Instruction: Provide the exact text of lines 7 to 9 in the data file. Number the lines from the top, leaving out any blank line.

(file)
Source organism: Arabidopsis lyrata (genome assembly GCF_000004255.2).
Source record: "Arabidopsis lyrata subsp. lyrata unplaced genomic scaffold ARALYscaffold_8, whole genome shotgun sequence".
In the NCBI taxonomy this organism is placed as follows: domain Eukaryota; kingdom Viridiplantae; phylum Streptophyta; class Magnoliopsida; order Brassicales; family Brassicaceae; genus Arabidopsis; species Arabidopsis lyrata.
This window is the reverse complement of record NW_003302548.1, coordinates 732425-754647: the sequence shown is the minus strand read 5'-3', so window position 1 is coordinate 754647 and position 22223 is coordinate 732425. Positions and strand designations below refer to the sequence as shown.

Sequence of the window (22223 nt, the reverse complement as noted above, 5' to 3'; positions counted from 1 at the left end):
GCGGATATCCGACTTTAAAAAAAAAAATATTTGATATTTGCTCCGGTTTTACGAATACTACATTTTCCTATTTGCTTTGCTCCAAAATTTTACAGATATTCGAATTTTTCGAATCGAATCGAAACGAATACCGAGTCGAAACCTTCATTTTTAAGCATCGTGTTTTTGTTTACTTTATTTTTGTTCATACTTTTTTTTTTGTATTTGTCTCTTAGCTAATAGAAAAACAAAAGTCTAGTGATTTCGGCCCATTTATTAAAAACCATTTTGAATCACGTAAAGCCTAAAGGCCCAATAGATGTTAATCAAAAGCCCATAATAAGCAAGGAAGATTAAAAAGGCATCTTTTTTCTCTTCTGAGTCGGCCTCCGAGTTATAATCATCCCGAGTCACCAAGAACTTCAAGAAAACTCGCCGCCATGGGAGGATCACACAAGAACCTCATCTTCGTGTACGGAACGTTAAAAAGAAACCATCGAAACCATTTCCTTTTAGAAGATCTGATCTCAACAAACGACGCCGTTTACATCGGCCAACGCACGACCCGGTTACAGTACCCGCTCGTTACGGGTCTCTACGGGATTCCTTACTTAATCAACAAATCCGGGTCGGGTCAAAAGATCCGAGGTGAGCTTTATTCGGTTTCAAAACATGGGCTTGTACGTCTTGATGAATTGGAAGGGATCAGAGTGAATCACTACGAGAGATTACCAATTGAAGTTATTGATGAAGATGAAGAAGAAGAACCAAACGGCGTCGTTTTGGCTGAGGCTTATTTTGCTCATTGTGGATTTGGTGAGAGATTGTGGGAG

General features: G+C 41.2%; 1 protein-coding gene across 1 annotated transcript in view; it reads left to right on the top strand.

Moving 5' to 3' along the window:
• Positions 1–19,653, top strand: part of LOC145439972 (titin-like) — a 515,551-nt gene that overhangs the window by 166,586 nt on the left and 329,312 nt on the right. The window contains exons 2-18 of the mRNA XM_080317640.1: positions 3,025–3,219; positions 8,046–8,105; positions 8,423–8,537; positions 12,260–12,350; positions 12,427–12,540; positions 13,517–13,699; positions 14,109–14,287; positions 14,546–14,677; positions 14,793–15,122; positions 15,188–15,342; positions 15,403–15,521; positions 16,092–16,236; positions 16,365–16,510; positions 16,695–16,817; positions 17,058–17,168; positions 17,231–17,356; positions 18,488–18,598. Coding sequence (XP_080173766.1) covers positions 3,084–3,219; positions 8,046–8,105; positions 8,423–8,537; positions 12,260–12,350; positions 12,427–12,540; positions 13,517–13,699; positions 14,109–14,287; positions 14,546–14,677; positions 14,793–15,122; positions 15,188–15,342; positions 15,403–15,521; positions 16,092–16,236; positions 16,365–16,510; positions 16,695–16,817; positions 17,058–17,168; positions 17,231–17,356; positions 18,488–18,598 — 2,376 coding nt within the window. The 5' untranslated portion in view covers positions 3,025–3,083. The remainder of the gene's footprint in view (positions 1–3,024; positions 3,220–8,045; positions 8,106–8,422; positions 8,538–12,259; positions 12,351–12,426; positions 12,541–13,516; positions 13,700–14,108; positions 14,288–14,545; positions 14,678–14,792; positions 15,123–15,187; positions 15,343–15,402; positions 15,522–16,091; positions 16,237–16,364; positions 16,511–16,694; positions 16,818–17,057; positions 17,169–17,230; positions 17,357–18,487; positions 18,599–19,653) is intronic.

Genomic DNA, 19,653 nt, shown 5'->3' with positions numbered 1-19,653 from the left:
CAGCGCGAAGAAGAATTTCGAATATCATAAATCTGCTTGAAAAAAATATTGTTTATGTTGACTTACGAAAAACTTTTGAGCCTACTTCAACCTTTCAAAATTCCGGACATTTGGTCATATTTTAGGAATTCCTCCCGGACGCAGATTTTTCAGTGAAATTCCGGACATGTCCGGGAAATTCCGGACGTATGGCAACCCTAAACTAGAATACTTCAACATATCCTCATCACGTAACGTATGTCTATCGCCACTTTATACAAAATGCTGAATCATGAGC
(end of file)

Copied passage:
General features: G+C 41.2%; 1 protein-coding gene across 1 annotated transcript in view; it reads left to right on the top strand.

Moving 5' to 3' along the window:
• Positions 1–19,653, top strand: part of LOC145439972 (titin-like) — a 515,551-nt gene that overhangs the window by 166,586 nt on the left and 329,312 nt on the right. The window contains exons 2-18 of the mRNA XM_080317640.1: positions 3,025–3,219; positions 8,046–8,105; positions 8,423–8,537; positions 12,260–12,350; positions 12,427–12,540; positions 13,517–13,699; positions 14,109–14,287; positions 14,546–14,677; positions 14,793–15,122; positions 15,188–15,342; positions 15,403–15,521; positions 16,092–16,236; positions 16,365–16,510; positions 16,695–16,817; positions 17,058–17,168; positions 17,231–17,356; positions 18,488–18,598. Coding sequence (XP_080173766.1) covers positions 3,084–3,219; positions 8,046–8,105; positions 8,423–8,537; positions 12,260–12,350; positions 12,427–12,540; positions 13,517–13,699; positions 14,109–14,287; positions 14,546–14,677; positions 14,793–15,122; positions 15,188–15,342; positions 15,403–15,521; positions 16,092–16,236; positions 16,365–16,510; positions 16,695–16,817; positions 17,058–17,168; positions 17,231–17,356; positions 18,488–18,598 — 2,376 coding nt within the window. The 5' untranslated portion in view covers positions 3,025–3,083. The remainder of the gene's footprint in view (positions 1–3,024; positions 3,220–8,045; positions 8,106–8,422; positions 8,538–12,259; positions 12,351–12,426; positions 12,541–13,516; positions 13,700–14,108; positions 14,288–14,545; positions 14,678–14,792; positions 15,123–15,187; positions 15,343–15,402; positions 15,522–16,091; positions 16,237–16,364; positions 16,511–16,694; positions 16,818–17,057; positions 17,169–17,230; positions 17,357–18,487; positions 18,599–19,653) is intronic.